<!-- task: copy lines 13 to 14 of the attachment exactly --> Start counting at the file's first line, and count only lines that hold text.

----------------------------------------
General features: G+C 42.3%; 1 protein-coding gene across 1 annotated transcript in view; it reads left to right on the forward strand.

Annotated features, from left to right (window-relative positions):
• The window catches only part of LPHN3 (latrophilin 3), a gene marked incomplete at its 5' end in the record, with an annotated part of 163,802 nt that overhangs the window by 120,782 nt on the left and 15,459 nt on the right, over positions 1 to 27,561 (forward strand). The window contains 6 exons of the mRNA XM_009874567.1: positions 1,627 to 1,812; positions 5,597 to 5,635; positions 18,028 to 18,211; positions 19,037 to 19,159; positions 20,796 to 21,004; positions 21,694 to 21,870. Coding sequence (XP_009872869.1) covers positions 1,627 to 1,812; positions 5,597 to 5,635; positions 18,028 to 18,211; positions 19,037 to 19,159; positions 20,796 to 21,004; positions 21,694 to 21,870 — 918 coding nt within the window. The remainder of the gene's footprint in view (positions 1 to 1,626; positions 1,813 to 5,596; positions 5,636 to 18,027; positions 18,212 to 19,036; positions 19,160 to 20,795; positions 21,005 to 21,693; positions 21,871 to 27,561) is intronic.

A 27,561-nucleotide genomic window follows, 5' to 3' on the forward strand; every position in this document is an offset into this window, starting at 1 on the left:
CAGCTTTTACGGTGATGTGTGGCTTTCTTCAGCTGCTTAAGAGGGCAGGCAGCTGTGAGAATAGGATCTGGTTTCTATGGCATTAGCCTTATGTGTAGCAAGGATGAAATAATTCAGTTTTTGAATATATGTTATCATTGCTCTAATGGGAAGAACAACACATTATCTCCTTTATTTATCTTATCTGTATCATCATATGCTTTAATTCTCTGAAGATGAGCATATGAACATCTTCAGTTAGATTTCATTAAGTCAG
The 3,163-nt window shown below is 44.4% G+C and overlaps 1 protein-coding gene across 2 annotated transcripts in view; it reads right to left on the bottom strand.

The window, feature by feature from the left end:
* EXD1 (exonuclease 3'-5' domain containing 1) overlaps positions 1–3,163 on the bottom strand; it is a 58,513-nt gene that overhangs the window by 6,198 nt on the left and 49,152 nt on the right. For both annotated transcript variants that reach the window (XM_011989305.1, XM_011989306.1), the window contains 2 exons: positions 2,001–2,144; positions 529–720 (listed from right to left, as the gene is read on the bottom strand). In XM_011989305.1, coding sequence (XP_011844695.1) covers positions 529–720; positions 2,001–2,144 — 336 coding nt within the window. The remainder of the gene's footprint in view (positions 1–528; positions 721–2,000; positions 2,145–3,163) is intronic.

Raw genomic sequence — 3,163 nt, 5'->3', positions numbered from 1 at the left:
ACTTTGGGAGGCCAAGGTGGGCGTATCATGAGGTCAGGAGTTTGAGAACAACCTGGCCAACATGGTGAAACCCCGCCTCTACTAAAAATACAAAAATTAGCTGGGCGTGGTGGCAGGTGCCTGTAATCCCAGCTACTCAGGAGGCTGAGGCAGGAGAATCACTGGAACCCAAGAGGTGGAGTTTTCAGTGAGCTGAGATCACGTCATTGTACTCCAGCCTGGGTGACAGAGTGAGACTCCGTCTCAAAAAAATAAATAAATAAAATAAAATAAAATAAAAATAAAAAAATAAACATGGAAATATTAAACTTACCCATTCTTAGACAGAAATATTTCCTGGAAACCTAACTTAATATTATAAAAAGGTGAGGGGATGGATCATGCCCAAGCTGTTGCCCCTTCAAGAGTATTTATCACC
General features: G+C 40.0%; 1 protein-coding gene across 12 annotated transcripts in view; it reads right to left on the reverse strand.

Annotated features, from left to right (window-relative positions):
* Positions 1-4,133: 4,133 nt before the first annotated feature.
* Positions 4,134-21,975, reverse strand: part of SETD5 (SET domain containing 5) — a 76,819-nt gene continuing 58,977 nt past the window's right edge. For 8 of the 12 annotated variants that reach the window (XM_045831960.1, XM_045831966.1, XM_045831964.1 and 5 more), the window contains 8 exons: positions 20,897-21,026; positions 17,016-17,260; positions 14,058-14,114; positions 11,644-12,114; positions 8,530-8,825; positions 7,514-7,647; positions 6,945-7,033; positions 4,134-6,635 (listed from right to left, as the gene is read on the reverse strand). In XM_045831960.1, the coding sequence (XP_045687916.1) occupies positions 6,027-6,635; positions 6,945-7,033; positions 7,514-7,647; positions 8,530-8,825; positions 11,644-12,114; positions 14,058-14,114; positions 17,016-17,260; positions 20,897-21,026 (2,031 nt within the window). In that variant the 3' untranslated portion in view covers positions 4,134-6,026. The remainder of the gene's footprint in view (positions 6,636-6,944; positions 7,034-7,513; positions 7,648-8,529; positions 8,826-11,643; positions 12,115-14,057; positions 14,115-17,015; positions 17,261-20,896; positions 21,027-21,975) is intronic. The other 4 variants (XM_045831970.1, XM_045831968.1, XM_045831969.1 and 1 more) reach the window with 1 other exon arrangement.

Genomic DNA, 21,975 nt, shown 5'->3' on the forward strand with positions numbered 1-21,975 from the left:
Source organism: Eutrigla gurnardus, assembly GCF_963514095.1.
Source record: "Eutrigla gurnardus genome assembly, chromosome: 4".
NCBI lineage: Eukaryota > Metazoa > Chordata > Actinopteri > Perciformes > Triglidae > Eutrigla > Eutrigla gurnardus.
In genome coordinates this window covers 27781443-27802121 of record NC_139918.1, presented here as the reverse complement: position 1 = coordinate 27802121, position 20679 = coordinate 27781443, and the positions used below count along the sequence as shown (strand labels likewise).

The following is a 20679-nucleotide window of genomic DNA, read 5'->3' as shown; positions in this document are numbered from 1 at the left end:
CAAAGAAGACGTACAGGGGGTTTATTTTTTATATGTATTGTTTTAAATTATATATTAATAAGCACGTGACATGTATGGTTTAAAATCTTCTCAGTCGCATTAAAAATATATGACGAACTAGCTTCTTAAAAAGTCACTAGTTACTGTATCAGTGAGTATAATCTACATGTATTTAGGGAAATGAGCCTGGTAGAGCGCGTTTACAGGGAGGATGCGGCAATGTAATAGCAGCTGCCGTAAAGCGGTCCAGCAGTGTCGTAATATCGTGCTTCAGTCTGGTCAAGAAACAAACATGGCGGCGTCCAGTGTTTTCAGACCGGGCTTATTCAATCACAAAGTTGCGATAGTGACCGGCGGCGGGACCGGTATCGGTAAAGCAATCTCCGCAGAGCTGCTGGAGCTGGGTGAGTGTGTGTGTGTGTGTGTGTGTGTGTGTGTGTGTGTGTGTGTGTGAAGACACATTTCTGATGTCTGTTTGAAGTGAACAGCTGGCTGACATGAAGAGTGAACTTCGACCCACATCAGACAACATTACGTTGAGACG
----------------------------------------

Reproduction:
* Positions 1-4,133: 4,133 nt before the first annotated feature.
* Positions 4,134-21,975, reverse strand: part of SETD5 (SET domain containing 5) — a 76,819-nt gene continuing 58,977 nt past the window's right edge. For 8 of the 12 annotated variants that reach the window (XM_045831960.1, XM_045831966.1, XM_045831964.1 and 5 more), the window contains 8 exons: positions 20,897-21,026; positions 17,016-17,260; positions 14,058-14,114; positions 11,644-12,114; positions 8,530-8,825; positions 7,514-7,647; positions 6,945-7,033; positions 4,134-6,635 (listed from right to left, as the gene is read on the reverse strand). In XM_045831960.1, the coding sequence (XP_045687916.1) occupies positions 6,027-6,635; positions 6,945-7,033; positions 7,514-7,647; positions 8,530-8,825; positions 11,644-12,114; positions 14,058-14,114; positions 17,016-17,260; positions 20,897-21,026 (2,031 nt within the window). In that variant the 3' untranslated portion in view covers positions 4,134-6,026. The remainder of the gene's footprint in view (positions 6,636-6,944; positions 7,034-7,513; positions 7,648-8,529; positions 8,826-11,643; positions 12,115-14,057; positions 14,115-17,015; positions 17,261-20,896; positions 21,027-21,975) is intronic. The other 4 variants (XM_045831970.1, XM_045831968.1, XM_045831969.1 and 1 more) reach the window with 1 other exon arrangement.